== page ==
Sea wolf" short-range anti-aircraft missile system is intended for firing at group subsonic and supersonic low-flying targets.
It is a part of the GWS25 all-weather SAM system of several modifications, of which the basic GWS25 ModO is in service with the frigates of the URA type 22 ("Broadsworth") since 1973.
In 1991, it underwent a major upgrade and was adopted by the British Navy as the GWS26, which is designed to be fitted with Type 23 Duke frigates.
It was developed by British Aerospace Defence.
The basic version of the SAM system for arming ships of up to 3000 t displacement includes:
- Pulse Doppler radar 967 for detection of air targets (frequency range 1-2 GHz),
- Surface target detection radar 968 (frequency range 2-3 GHz),
- Radar 910 for target tracking (frequency range 8-20 GHz),
- a television tracking system for the missile and the target,
- central computer FM-1600V,
- the control command transmitter,
- two six-charged PU and a fire control system,
- the operator desks,
- a rocket store.
Sea wolf" missiles (see photo ) of the basic version have radio command guidance on the sighting line. The 967 radar detects air targets with an EPR of about 10 m 2 at a range of 70 km and determines their main parameters (speed, course, dimensions). The calculator determines the priority of hitting the ship with a group target, selects the fore or aft PU for firing and introduces the optimal value of the aiming angle. When shooting at a single target can be launched a single rocket "Sea wolf", on a maneuvering aircraft more effective volley launch of two missiles.
Navigation of the SAM is carried out by means of a radio command system with separate sighting of the target and escorting the missile. The 910 radar accompanies the target, and the location of the SAM is determined by the signals of an airborne radar transponder operating in the same range. Two of the four antennas at the ends of cruciform wing consoles transmit signals to the radar, the other two receive control commands. The difference between the missile's trajectory and the beam centerline is measured 100 times per second. The deflection parameters are transmitted aboard the LSD. Since the relatively wide beam of the tracking station is ineffective at elevation angles below 1.5°, a television system is used to track low-flying targets.
The system is capable of hitting targets flying at a speed of about 2M at high and low altitudes in the zone up to 6 km. The distinctive feature of the complex is low reaction time (5-6s) and full autonomy of action from the moment of target detection to its interception. Pulse Doppler radar of the complex captures the target with EPR up to 0.2m2 within a radius of 10km and with EPR less than 0.2m2 - at a distance of 5-6km from the ship.
A modification of GWS25 Mod3 SAM system has been developed for arming ships of less than 1000 t displacement and firing at anti-ship cruise missiles with mixed trajectory. The complex uses twin or quadruple PU. The radar911 (frequency range 8-9 GHz) and radar VM40 provide target tracking.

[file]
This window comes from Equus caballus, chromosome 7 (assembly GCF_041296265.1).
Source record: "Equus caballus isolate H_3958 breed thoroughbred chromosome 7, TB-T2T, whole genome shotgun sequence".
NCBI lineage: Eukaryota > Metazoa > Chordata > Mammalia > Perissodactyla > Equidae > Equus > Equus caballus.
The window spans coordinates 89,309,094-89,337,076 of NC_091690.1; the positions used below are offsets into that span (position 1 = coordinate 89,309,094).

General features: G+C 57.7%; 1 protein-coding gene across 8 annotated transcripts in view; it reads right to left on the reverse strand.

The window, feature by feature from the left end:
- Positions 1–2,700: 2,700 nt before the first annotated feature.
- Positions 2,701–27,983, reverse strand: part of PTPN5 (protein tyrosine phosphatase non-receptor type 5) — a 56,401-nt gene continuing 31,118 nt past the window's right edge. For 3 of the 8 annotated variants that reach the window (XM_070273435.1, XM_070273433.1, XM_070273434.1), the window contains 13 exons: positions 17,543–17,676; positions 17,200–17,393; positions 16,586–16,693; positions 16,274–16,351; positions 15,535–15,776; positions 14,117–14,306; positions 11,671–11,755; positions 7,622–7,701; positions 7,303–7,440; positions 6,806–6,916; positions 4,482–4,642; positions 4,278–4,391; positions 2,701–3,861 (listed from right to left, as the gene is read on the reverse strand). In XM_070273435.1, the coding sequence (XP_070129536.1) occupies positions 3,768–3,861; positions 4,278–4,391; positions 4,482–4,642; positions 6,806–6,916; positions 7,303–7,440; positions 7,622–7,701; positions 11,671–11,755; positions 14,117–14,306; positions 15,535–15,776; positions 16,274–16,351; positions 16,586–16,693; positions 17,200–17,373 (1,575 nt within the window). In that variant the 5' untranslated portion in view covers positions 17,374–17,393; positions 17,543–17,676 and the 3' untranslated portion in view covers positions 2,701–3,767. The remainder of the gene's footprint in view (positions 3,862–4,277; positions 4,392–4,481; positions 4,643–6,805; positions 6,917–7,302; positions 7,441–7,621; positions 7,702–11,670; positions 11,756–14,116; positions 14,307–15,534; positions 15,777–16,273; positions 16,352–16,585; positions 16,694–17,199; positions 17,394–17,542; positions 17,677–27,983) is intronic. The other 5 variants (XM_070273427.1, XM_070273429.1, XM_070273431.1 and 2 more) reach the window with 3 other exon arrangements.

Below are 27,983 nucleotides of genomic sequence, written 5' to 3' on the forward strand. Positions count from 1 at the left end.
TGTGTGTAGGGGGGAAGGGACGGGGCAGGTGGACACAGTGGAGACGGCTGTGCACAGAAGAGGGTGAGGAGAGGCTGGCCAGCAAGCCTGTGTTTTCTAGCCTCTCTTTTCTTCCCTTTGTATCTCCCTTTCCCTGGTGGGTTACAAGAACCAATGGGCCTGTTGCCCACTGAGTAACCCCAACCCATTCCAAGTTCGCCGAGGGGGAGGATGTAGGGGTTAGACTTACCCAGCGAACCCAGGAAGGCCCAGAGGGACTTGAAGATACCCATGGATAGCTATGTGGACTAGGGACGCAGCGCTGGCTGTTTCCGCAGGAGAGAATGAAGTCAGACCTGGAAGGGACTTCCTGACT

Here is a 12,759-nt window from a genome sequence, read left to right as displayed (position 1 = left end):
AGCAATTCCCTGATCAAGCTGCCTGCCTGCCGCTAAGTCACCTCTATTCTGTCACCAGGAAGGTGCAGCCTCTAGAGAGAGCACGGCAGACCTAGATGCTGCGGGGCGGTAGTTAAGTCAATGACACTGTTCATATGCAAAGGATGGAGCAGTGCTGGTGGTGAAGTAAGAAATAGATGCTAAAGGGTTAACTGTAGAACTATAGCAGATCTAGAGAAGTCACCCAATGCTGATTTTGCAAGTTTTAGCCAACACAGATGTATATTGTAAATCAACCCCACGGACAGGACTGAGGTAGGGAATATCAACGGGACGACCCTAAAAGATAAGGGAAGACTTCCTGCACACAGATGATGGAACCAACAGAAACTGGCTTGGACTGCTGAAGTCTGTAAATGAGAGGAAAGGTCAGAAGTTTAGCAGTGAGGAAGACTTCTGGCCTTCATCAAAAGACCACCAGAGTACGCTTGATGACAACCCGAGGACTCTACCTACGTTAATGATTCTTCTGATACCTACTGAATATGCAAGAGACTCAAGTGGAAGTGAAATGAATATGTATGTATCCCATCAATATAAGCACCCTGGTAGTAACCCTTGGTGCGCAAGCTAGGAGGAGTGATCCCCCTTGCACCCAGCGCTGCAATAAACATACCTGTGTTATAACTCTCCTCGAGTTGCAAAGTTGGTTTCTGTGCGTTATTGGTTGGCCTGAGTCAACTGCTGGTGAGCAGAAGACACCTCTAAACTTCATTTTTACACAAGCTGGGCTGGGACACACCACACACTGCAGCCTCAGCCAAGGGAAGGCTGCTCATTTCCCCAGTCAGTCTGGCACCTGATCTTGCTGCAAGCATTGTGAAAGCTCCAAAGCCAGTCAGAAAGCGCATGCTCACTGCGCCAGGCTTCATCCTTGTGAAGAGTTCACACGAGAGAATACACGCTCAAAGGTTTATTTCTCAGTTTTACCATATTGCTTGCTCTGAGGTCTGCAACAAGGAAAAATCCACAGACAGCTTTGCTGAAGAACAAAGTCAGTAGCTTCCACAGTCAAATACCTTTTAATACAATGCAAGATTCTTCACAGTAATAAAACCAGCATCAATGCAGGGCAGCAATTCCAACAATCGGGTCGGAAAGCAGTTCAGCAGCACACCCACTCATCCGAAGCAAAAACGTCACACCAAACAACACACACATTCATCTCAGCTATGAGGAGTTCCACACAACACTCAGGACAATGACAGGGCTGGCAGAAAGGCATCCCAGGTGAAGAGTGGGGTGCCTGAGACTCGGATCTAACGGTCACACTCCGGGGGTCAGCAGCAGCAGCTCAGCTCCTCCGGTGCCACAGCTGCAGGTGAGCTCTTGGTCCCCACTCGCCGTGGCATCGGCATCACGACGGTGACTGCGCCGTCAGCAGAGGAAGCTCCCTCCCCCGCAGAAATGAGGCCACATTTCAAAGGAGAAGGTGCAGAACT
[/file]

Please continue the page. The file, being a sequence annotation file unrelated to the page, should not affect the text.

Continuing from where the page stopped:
The GWS26 mod.1 modification has a vertical launch vehicle and an upgraded missile. The GWS26 mod.1 launcher includes a package of 32 transport and launch containers. The English frigates of the Norfolk type (the lead ship was put into the Navy combat service in spring 1990) are equipped with one GWS-26 mod.1 UVP by 32 Sea wolf anti-aircraft missiles in the bow of the ship. Its full displacement is 4200 tons, maximum speed is 28 knots.
Sea wolf" vertical launch surface-to-air missiles are additionally equipped with a launch accelerator with a thrust vector control system, which ensures fast turnaround to the target after launch. Due to the launch accelerator, the missile length is increased to 3.0m and the launch weight to 140 kg. After turning, the accelerator is reset. In UVP, anti-aircraft missiles are located in the TIC (eight in each of the four modules). Preparation for launch and launch of all missiles of one module is carried out with the help of the launch control unit. The total mass of the module with the missiles and control units is 3.4 tons.
|Intercept altitude range, km||0.01-5|
|Probability of hitting the target with one SSD (volley)||0.85|
|The length of the rocket, m|
|The diameter of the rocket body, mm||180|
|Start weight , kg|
|Weight of shrapnel-flagged combat unit, kg||14|
In the Anglo-Argentine conflict, five Argentine aircraft were shot down using this complex. Attacks by British frigates like "Broadsworth" links of four attack aircraft like "Skyhawk" each link lost half of the planes, the rest, trying to hit the ships with antimissile maneuver, bombed inaccurately. As a result, even before the end of the conflict, Argentine pilots began to avoid encountering ships of this type, choosing other targets for attack.
After the end of the conflict in the South Atlantic, the British Navy specifically practiced intercepting missiles "Exocet" using Sea wolf SAMs. Frigate "Jupiter" launched an anti-ship missile (SLCM) from the over-the-horizon range on a surface target, simulating an aircraft carrier. The object of the strike covered the frigate URC type "Broadsworth", which was not notified of the launch of the missile and followed a course perpendicular to the expected trajectory of the missile. At a range of about 30 km the ship's radar 967 found an approaching target and gave it to the car escort of the radar 910. The Sea wolf missile, which was launched from the aft PU, intercepted PCR at a range of about 3 km from the ship.
- Б.И.Родионов, Н.Н.Новичков "Крылатые ракеты в морском бою", -М.: Военное издательство, 1987.-214с.